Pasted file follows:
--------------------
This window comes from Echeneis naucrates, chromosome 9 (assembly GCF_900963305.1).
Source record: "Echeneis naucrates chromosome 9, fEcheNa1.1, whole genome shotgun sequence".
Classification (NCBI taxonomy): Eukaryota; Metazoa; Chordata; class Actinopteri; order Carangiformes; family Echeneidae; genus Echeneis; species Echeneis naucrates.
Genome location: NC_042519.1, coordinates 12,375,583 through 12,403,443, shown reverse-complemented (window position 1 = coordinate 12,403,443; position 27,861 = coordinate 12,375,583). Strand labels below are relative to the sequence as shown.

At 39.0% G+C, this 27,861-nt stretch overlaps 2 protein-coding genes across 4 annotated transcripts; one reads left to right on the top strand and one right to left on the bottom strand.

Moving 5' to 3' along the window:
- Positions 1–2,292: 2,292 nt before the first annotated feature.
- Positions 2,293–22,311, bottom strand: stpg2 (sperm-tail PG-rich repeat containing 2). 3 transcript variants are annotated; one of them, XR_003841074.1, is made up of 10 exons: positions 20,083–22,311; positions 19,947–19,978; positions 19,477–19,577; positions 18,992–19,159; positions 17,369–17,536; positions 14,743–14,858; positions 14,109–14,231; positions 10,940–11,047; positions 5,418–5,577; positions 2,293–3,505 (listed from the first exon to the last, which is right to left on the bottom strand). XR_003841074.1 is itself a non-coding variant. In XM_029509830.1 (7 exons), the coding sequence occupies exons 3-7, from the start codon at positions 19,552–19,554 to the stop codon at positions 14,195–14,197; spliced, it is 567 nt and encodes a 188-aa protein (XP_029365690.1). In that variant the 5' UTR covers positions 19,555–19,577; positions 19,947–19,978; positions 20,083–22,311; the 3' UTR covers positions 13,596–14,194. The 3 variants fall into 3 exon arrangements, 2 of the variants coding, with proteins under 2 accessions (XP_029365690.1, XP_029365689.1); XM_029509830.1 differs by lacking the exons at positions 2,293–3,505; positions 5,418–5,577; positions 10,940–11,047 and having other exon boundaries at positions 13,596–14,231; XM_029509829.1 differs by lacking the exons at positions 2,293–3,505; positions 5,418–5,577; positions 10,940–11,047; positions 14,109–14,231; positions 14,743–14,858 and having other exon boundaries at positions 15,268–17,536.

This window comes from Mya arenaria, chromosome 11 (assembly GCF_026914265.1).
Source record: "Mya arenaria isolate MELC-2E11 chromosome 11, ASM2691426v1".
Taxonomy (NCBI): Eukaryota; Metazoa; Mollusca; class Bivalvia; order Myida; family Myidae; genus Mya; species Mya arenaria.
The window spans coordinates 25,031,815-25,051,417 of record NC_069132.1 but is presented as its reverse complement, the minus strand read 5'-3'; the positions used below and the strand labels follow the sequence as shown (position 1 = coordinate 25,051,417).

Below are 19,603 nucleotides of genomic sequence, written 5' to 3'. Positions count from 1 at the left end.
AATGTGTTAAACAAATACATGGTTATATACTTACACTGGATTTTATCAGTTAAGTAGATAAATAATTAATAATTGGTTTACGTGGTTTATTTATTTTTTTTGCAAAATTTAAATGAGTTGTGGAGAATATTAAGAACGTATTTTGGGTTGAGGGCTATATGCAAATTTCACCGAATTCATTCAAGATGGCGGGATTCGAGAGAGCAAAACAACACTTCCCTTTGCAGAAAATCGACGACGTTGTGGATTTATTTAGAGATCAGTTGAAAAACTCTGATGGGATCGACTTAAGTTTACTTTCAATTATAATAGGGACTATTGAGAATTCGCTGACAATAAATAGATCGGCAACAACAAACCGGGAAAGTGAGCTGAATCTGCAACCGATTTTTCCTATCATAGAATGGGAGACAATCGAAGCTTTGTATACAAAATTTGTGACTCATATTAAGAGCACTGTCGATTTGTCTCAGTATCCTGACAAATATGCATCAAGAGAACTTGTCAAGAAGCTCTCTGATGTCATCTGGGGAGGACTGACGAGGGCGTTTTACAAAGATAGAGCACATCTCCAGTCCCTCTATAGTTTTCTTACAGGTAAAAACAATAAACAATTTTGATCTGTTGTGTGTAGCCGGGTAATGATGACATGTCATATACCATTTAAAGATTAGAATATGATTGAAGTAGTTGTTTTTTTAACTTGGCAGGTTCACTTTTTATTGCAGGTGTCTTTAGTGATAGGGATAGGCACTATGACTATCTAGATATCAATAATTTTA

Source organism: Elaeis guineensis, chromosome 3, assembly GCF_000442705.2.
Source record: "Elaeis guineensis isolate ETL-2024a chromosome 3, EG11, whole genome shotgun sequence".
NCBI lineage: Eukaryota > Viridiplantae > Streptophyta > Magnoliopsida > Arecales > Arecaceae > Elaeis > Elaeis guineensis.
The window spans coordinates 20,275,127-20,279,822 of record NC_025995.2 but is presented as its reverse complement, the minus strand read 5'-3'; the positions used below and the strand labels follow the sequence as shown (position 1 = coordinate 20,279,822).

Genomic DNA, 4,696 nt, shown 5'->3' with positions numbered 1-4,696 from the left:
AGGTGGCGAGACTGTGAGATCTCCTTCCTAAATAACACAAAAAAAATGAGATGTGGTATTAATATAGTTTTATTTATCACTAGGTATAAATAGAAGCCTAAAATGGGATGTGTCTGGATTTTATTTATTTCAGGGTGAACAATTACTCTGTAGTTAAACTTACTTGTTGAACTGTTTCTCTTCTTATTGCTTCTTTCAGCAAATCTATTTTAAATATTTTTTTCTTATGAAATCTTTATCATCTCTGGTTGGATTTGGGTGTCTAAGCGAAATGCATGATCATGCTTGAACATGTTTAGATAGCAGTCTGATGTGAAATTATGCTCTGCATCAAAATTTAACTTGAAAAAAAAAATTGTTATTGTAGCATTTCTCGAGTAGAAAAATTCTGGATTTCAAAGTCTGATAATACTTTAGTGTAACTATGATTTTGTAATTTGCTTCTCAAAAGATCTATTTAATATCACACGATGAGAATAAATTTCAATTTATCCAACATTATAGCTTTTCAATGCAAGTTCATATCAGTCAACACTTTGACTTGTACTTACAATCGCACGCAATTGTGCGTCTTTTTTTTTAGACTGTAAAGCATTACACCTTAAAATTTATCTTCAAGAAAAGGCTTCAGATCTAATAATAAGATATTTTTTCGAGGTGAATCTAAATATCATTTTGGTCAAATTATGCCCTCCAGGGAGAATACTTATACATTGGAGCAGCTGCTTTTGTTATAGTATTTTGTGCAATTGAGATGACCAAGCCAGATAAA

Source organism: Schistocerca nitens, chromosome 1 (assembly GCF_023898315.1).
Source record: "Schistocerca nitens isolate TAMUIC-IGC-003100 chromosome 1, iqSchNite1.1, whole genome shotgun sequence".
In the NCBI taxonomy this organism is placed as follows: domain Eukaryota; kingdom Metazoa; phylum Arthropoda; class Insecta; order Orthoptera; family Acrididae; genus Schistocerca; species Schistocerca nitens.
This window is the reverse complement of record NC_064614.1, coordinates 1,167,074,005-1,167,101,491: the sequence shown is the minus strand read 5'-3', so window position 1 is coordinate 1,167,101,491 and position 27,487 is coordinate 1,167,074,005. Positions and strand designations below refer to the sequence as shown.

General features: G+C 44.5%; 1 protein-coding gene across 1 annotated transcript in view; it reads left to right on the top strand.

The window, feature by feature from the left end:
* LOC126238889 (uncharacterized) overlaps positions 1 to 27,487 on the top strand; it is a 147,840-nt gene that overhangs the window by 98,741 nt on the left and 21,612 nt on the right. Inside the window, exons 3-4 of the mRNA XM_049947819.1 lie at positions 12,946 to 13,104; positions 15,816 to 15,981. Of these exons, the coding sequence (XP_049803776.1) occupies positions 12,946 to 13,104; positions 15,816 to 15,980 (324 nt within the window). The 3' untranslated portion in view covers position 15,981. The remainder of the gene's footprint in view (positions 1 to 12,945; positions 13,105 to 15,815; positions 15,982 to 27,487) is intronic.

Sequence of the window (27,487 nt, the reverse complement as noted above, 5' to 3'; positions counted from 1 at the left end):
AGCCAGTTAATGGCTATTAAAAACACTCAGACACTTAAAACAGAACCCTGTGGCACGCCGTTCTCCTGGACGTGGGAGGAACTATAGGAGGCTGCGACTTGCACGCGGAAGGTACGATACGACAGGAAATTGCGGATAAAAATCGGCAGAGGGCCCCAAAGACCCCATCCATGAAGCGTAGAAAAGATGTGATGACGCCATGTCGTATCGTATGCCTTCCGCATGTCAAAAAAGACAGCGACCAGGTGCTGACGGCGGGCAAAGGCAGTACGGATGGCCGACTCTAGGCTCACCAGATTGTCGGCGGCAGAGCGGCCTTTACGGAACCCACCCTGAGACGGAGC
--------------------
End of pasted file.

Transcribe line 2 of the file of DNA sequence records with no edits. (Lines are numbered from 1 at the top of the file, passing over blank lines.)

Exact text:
Source record: "Echeneis naucrates chromosome 9, fEcheNa1.1, whole genome shotgun sequence".